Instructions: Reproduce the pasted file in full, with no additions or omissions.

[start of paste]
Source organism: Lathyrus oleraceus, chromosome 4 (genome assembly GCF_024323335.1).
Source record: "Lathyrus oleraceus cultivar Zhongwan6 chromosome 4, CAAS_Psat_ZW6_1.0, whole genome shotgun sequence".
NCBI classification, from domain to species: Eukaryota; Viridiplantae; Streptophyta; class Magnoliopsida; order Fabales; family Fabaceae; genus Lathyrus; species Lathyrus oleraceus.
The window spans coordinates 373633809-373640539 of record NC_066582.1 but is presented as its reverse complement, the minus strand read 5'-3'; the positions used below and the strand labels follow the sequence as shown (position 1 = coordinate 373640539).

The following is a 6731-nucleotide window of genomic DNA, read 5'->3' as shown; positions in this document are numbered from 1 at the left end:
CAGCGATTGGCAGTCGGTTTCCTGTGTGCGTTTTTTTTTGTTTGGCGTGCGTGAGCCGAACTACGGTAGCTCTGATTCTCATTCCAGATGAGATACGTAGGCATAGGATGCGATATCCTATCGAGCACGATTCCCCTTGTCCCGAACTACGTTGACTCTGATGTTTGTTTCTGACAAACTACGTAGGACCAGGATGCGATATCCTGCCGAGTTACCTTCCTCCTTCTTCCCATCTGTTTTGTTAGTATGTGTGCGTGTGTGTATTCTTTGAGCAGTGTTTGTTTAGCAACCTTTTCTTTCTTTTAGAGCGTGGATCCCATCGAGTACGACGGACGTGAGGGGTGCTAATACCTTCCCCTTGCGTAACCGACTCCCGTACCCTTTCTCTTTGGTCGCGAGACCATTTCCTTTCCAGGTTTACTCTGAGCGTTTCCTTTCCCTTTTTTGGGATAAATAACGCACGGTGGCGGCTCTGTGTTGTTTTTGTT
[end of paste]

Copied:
Source organism: Lathyrus oleraceus, chromosome 4 (genome assembly GCF_024323335.1).
Source record: "Lathyrus oleraceus cultivar Zhongwan6 chromosome 4, CAAS_Psat_ZW6_1.0, whole genome shotgun sequence".
NCBI classification, from domain to species: Eukaryota; Viridiplantae; Streptophyta; class Magnoliopsida; order Fabales; family Fabaceae; genus Lathyrus; species Lathyrus oleraceus.
The window spans coordinates 373633809-373640539 of record NC_066582.1 but is presented as its reverse complement, the minus strand read 5'-3'; the positions used below and the strand labels follow the sequence as shown (position 1 = coordinate 373640539).

The following is a 6731-nucleotide window of genomic DNA, read 5'->3' as shown; positions in this document are numbered from 1 at the left end:
CAGCGATTGGCAGTCGGTTTCCTGTGTGCGTTTTTTTTTGTTTGGCGTGCGTGAGCCGAACTACGGTAGCTCTGATTCTCATTCCAGATGAGATACGTAGGCATAGGATGCGATATCCTATCGAGCACGATTCCCCTTGTCCCGAACTACGTTGACTCTGATGTTTGTTTCTGACAAACTACGTAGGACCAGGATGCGATATCCTGCCGAGTTACCTTCCTCCTTCTTCCCATCTGTTTTGTTAGTATGTGTGCGTGTGTGTATTCTTTGAGCAGTGTTTGTTTAGCAACCTTTTCTTTCTTTTAGAGCGTGGATCCCATCGAGTACGACGGACGTGAGGGGTGCTAATACCTTCCCCTTGCGTAACCGACTCCCGTACCCTTTCTCTTTGGTCGCGAGACCATTTCCTTTCCAGGTTTACTCTGAGCGTTTCCTTTCCCTTTTTTGGGATAAATAACGCACGGTGGCGGCTCTGTGTTGTTTTTGTT